Ms. Bernardita S. Paclibar and Ms. Nenita P. Bernardo
…my beloved cousins, my strict teachers
By Apolinario Villalobos
Looking back to the days when I was young, I fondly recall my cousins who have been part of my growing up. One was “Ms. Paclibar”, a cousin who was also my teacher in Grade Three, and who was known for her strictness. She was fair, as inside the classroom, I was treated as just one of her pupils. I also experienced spanking and ear-pinching. But every time I visited my “lola” Sayong, their mother, she would offer me fruits from their yard, especially, ripe guavas. If none has been picked on that day, she would tell her younger sister, Heidi (but I fondly called “Lily) to pick some for me.
She chose to stay single till the day she died, as were most of the teachers of the past years. It was a most appropriate decision because when their parents were ageing, she contributed a lot in caring for them. When I was in college, I recalled her hair to have changed color from brownish black into cloudy white, but fitted her mestiza features. That was also the time that she began calling me by my nickname, while I called her “nang Deting”, as when I was in elementary she would call me in school by my family name. I failed to attend her wake and funeral as I was out of the country when the news of her demise reached me.
In college, a cousin was also one of my teachers, “Ms. Bernardo”. She handled our science subjects. A University of the Philippines graduate (BS Pharmacy), she was supposed to be a pharmacist by profession. But after a short stint in such field, she chose to stay put in our town and teach in the only Catholic school, the Notre Dame. Practically, she was among the pioneers of the school together with the Canzanas, Jamorabons, Romeros, Josefina Lechonsito, and, Mr. Nicolo who later became principal of the Tacurong Pilot School.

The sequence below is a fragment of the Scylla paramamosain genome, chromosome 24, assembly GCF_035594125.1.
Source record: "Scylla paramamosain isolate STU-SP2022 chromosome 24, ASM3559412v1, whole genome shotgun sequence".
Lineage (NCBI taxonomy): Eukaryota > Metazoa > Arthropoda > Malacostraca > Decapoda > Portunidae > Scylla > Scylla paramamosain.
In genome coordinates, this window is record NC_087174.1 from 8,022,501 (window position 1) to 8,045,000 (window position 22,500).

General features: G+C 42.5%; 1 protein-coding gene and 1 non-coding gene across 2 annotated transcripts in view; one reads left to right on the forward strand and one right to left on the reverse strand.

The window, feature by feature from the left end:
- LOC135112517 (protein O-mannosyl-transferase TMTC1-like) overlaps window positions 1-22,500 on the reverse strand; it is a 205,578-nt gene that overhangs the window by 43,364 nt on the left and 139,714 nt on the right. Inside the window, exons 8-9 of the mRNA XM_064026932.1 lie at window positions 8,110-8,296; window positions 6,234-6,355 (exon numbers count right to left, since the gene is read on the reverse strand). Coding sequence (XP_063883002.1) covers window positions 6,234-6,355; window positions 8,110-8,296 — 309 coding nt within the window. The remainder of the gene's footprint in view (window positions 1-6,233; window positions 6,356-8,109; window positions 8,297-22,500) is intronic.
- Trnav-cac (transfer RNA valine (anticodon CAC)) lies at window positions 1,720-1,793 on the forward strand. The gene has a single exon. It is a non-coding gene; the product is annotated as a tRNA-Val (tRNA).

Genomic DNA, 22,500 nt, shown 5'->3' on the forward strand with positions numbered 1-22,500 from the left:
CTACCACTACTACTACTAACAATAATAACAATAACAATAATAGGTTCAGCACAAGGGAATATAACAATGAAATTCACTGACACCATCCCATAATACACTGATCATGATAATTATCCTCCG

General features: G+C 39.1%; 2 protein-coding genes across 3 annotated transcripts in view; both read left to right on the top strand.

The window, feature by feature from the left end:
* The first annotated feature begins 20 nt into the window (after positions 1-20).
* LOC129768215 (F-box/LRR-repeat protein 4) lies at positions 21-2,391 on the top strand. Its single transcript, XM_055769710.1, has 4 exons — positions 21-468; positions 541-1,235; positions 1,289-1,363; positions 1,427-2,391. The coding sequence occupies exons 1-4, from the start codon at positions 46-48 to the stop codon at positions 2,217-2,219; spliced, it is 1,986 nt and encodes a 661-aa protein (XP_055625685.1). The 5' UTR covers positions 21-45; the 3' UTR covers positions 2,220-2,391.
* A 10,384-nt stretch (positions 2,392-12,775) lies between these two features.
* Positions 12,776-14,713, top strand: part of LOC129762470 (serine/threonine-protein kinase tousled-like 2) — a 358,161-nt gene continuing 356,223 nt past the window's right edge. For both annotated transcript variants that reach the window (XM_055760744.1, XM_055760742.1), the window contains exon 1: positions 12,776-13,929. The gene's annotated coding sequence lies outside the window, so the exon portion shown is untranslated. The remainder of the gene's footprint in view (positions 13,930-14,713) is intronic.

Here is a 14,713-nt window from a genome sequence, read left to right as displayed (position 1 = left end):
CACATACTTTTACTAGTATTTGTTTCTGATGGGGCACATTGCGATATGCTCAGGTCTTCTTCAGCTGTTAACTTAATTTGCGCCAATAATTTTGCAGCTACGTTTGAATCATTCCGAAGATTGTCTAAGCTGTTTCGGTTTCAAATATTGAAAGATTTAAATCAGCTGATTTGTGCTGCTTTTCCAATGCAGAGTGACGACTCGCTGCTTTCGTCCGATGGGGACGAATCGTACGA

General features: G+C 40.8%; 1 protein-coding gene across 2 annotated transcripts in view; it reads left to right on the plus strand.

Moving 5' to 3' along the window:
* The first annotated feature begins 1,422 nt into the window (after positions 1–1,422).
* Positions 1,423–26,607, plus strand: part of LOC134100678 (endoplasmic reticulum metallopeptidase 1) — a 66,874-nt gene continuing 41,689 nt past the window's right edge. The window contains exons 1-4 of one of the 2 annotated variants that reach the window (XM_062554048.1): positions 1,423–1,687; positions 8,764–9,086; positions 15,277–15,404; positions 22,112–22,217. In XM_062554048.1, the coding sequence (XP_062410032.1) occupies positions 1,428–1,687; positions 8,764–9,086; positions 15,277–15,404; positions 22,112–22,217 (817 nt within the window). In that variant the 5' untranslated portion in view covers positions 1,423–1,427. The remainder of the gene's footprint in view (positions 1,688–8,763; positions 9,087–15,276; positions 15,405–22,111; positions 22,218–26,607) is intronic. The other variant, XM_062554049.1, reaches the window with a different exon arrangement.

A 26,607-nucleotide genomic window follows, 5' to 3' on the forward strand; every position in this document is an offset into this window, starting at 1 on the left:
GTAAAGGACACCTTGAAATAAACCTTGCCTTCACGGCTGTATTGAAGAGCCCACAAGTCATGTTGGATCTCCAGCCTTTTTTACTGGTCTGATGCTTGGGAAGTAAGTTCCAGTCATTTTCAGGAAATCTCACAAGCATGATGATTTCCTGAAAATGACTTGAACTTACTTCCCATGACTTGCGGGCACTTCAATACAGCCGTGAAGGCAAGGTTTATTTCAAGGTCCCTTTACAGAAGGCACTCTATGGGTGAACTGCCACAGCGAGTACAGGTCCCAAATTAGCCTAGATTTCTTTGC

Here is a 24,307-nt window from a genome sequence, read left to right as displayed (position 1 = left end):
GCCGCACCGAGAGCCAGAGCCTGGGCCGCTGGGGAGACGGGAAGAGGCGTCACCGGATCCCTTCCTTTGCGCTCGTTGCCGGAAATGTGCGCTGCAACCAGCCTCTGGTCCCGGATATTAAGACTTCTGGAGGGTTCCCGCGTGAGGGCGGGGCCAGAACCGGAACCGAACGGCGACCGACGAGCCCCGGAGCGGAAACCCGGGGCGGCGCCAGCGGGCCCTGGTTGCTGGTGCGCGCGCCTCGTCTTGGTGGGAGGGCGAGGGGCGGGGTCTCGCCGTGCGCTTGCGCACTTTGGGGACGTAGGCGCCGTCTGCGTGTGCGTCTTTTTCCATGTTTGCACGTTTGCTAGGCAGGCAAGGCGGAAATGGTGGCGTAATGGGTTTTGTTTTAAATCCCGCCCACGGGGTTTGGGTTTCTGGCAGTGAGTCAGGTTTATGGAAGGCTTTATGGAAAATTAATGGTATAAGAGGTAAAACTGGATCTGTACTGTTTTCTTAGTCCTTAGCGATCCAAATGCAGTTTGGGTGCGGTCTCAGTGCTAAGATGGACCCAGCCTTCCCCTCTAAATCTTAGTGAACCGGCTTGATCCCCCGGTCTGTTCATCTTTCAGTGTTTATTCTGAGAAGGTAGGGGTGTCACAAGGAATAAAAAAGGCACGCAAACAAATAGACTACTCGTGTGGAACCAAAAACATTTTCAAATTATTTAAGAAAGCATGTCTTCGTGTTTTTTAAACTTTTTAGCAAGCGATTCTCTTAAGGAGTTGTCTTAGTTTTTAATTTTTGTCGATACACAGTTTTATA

As a science teacher she was in-charge of the school “laboratory” with its donated few microscopes, few boxes of thin crystal slides, preserved insect specimen in jars of formalin, and science reference books. It was in that sparsely –furnished room where I saw my first amoeba and other flagellates, cross section of leaves and stems, and microbes in a drop of water from a canal. What took root in my memory was her admonishment of the whole class for the failure of one or two classmates , with a clear reminder that no one can help us but ourselves in order to have passing grades. Being a perfectionist, she expected all of us to pass, and eventually, graduate. We shared the same idea that the school and books can help but intellect is innate in all of us, hence, we become what we are by our own doing…which made me proud of her and our parochial school with its sparsely furnished library.
She exuded sophistication in her tailored dresses, mostly cotton, as she gracefully walked her way from their house to the school and her being slender helped a lot in radiating such image. Her seemingly eternally coiffed hair also added to her classiness.
Their father was our clan’s “Tata” who contributed a lot in making our town what it is today, a flourishing city, as he was a long-termer Vice-Mayor. When he finally succumbed to complications which forced him to stay home, my cousin and teacher whom we fondly call “nene Nita” stayed by his side, until a full-time caregiver was hired.
Today, at an advanced age of almost eighty, “nene Nita” lives at their ancestral house with her youngest sister, Judith, while the younger brother, Nonito, lives not far from them.
Both the Paclibars and Bernardos are among the pioneer families of Tacurong City. But, to my two strict teachers…and beloved cousins, my recognition is more than their being members of the prominent pioneer families of our place. They are among those to whom I owe much of what I am today.